Friday, March 8, 2013


Returning to Russia hit me like a slap in the face. I arrived in St. Petersburg a few days before the group, and the weather was cold and wet – the rain was relentless! I met a taxi driver who declared it a sheer miracle that before we arrived in town, it hadn’t rained for three whole days! I thought, “How do people live here? How do they get up and go to work every day in this gray, bone-chilling dampness? How do people keep their clothes and boots clean?” I began to get flashbacks of my time living in Moscow, which I would describe as an unforgiving place. You must walk everywhere, carry everything, fight the cars, crowd onto the metro, and try to avoid the dirt and the grime.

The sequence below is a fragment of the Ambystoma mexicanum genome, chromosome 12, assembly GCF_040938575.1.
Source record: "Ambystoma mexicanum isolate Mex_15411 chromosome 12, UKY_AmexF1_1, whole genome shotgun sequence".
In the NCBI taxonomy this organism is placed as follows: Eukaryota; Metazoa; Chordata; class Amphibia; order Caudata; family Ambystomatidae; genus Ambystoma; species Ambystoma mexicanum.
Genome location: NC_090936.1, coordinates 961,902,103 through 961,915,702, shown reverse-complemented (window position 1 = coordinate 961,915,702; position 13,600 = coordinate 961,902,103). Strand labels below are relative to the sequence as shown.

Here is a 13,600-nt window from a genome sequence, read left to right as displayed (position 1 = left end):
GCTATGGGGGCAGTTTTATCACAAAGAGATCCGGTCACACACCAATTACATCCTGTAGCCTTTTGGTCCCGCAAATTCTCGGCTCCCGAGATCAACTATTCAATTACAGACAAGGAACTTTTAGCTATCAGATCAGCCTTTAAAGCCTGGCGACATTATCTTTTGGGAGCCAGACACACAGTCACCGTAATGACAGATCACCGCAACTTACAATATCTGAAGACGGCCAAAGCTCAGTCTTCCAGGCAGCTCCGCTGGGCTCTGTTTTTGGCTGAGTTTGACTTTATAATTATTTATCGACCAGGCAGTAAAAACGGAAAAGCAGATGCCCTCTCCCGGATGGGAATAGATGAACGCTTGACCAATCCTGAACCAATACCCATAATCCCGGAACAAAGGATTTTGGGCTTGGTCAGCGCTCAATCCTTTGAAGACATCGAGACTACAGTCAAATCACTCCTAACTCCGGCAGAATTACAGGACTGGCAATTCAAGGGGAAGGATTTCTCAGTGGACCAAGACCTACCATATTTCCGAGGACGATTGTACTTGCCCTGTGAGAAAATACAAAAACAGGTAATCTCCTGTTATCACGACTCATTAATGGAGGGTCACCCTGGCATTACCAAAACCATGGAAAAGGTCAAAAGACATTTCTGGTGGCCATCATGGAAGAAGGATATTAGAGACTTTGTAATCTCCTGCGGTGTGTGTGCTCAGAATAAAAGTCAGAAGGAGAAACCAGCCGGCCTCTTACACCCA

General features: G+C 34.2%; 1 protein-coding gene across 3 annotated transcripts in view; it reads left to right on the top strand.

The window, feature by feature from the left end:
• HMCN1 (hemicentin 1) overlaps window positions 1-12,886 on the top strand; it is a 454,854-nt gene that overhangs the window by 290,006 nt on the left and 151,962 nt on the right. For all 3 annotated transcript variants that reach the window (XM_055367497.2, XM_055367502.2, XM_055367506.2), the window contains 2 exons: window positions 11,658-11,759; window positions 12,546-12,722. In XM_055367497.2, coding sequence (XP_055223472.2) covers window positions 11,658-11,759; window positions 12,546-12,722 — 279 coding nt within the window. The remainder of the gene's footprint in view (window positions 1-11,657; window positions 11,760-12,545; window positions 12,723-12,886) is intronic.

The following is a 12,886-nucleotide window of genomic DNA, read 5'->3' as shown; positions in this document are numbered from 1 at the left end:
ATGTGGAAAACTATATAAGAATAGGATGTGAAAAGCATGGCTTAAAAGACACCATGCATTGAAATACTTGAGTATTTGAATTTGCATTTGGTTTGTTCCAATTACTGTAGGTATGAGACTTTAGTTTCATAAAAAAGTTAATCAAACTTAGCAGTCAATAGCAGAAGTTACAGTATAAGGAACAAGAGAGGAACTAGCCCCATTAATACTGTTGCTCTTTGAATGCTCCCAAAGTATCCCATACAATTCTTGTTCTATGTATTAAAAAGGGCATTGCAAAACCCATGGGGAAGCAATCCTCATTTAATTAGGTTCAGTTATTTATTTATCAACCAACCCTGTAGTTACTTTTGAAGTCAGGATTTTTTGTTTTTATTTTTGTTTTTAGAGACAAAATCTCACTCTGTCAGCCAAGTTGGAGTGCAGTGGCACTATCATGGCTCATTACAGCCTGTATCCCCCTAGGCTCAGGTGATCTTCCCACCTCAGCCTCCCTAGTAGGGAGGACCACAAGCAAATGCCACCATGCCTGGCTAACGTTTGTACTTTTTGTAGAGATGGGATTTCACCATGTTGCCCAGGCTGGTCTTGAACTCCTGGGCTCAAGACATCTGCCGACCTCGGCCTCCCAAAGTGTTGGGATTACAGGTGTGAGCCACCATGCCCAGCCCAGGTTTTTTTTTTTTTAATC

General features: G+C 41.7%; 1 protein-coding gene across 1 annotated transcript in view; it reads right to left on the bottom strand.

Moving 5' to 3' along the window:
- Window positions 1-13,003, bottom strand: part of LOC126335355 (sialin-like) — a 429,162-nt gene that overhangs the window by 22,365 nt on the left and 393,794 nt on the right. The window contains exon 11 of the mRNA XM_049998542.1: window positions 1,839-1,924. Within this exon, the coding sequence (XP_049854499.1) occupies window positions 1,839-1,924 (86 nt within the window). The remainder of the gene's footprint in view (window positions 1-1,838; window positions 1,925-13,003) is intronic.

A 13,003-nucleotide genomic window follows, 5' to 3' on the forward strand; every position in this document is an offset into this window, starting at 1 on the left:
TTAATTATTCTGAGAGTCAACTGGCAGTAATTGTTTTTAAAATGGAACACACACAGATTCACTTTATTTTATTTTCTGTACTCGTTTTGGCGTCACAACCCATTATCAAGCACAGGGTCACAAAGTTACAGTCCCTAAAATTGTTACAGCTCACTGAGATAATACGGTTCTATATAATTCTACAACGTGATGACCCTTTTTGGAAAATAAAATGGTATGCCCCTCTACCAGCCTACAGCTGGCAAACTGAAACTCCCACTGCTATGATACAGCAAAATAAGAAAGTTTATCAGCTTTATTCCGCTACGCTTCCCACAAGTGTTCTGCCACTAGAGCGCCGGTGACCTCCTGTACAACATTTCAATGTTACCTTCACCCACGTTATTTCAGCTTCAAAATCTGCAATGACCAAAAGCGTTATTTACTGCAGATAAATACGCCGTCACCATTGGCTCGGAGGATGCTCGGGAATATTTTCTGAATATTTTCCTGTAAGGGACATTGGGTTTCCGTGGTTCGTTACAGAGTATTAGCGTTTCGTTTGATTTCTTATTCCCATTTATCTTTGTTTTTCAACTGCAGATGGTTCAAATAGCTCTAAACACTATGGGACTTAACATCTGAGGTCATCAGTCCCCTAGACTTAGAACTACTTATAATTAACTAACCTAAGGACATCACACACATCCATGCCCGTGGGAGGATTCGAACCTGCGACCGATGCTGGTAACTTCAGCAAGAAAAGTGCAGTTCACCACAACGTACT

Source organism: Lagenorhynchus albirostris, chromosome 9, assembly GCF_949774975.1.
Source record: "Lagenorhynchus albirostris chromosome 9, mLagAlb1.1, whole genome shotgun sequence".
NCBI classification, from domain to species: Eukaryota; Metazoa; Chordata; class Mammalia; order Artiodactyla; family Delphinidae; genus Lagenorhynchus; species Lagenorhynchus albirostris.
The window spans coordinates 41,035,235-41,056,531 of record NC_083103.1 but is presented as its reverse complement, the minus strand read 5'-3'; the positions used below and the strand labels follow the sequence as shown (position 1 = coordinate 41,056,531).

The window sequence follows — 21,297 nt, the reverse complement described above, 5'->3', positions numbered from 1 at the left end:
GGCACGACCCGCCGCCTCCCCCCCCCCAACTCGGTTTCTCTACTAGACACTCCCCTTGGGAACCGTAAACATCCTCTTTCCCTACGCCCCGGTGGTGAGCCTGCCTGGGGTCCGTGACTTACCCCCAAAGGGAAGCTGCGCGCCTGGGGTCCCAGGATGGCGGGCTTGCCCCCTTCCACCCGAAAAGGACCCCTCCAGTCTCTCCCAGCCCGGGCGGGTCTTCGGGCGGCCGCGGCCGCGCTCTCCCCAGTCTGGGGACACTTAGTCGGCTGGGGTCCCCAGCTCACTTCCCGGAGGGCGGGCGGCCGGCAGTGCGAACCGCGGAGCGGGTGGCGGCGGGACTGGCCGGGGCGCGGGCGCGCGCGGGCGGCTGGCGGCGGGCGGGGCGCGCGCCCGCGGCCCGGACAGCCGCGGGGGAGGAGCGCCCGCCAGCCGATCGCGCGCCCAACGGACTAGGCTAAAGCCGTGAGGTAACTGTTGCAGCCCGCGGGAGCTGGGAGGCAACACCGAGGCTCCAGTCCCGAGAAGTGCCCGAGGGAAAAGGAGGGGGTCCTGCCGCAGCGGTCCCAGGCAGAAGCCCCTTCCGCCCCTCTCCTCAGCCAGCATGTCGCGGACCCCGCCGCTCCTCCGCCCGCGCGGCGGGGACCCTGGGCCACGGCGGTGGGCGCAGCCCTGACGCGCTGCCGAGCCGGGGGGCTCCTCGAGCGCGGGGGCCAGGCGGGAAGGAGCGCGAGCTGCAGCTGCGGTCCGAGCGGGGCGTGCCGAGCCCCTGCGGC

And yet, amidst the harshness of the elements, I visited the opulent Eleseevski store on Nevsky Prospect, where I ordered four delectable macarons – lemon, pistachio-raspberry, chocolate, and lemon. 
I had so many excellent meals in the short span of two days. If you are willing to pay for it, there is a decadent lifestyle to be had in Russia. Moscow and St. Petersburg are littered with the gastronomic curiosities of the Ginza Project

Then there are Artemy Lebedev’s cafés like the one on Zhukovskovo, a wholly different approach to café culture, where the walls were decorated with corkboards pinned with rubles and actual debit cards. 

Another thing I noticed was the huge increase in French-style bakeries with fresh, elegant pastries. These did not exist just a few years ago. 

Witnessing and experiencing this disparity—the harsh environment alongside the luxuriousness—causes cognitive dissonance, at least for me. Is this what Peter the Great had in mind for his imperial city? St. Petersburg surely reflects his insistence and the extent of his power, even today.

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